2. the petitioner had filed an applicaiton before the Rent Controller for grant of permission to terminate the lease of the respondent under clause 13(3) (vi) of the Rent control Order. The argument were heard by the Rent controller on 25-1-1982 and the case was posted for orders on 6-2-1982. The order was passed by the Rent Controller on 6-2-1982 but as none turned up he directed the order to be communicated to theparties. It appears from the proceedings that the Attorney of the Counsel for the landlord appeared on 2-3-1982 and signed the order sheet of those proceedings. There is nothing to show that any communication as such was sent by the Rent Controller to the parties after having passed the order on 6-2-1982.

3. An applicaiton for certified copy of the impugned order was made on 8-3-1982 and the applicant a was told to appear on 15-3-1982. Admittedly, the applicant never on apperaed for taking copy on 15-3-1982. The copy of te order was delivered on 8-4-1982 and the appeal before the Resident Deputy Collector was filed on 17-4-1982 accompanied by an applicaiton for condonation of delay stating that the clerk Sharad nampalliwar the of the Advocate had appeared for taking copy on 11-3-82, 14-3-82 and 23-2-82, but the clerk concerned was not found in this place. Nothing however, was stated in this application as to why be he did not appear on the date he was told to appear on the i. e. 15-3-1982.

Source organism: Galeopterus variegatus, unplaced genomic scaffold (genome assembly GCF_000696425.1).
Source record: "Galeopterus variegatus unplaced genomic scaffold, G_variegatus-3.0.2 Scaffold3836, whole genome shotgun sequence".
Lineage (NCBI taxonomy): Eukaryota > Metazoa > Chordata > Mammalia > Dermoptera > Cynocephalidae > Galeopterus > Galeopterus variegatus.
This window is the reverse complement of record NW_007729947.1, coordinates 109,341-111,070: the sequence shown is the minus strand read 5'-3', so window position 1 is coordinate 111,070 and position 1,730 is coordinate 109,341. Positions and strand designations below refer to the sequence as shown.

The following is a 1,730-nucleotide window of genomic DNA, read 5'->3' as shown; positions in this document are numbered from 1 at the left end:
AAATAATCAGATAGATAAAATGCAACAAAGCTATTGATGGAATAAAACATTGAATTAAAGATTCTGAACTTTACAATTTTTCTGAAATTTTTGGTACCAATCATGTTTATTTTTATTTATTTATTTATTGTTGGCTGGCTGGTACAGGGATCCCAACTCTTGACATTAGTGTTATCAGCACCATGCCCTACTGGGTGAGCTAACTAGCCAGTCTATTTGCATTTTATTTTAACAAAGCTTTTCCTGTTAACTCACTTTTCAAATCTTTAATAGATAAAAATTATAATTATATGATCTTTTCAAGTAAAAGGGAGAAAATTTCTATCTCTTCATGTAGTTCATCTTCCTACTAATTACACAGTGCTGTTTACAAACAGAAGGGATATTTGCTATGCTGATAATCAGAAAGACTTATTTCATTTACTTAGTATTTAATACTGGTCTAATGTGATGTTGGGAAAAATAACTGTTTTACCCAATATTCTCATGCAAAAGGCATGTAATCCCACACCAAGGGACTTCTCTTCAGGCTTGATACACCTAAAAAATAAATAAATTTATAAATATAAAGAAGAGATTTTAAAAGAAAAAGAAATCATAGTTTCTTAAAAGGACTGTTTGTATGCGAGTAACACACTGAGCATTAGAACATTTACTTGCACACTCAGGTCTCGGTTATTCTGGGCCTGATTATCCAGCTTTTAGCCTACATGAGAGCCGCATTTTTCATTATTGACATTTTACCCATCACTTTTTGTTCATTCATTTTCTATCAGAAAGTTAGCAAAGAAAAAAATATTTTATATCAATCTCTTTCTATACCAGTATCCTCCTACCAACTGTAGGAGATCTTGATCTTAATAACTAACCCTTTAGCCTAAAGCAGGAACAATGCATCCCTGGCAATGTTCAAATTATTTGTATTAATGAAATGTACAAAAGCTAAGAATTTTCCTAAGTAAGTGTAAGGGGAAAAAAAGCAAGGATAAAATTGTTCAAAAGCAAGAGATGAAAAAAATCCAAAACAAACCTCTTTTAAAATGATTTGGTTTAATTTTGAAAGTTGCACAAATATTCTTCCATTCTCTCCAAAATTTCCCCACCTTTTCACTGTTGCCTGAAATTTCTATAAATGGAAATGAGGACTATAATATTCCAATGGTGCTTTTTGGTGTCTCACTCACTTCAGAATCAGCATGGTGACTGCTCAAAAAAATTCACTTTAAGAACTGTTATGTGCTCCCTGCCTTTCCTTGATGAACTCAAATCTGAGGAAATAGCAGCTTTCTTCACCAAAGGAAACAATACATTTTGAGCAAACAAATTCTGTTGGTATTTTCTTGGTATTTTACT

4. this applicaiton was opposed and the Resident Deputy Collector refused to condone the delay. He observed that no affidavit of the Attorney was filed and the delay from 15-31982 (when the applicant was told to appear) to 8-4-1982 (when the copy was delivered ) was not at all explained . He observed that the appellant admittedly failed to appear on 15-3-1982 but preferred to appear to take delivery at his own condonation of delay that is being questioned, but the original order passed by the Rent controller rejecting the application for grant of permission is also being assailed.

5. At the outset, it may be pointed out that the supervisory jurisdiction conferred on ths Court under Art. 227, as observed recently by the supreme Court inMohd, Yunus v. Mohd, Mustaqim : [1984]1SCR211 , is limited to seeing that an inferior Court of Tribunal function within the limits of its authority , and the not to correct an error apparent on reface of the record, much less an error of lw. The learned resident Deputy collector rightly observed that no explanation was offered as to why no appearance was made to collect the copy on 15-3-1982. It is true that an affidavit of the attorney concerned was filed and the Resident Deputy collector was not justified in observing that the application was not at all supported by any affidavit. The Resident Deputy Collector found that the fact that this finding cannot be called in question in the exercise of the powers under Art. 227, I find that the order so passed is even otherwise justified.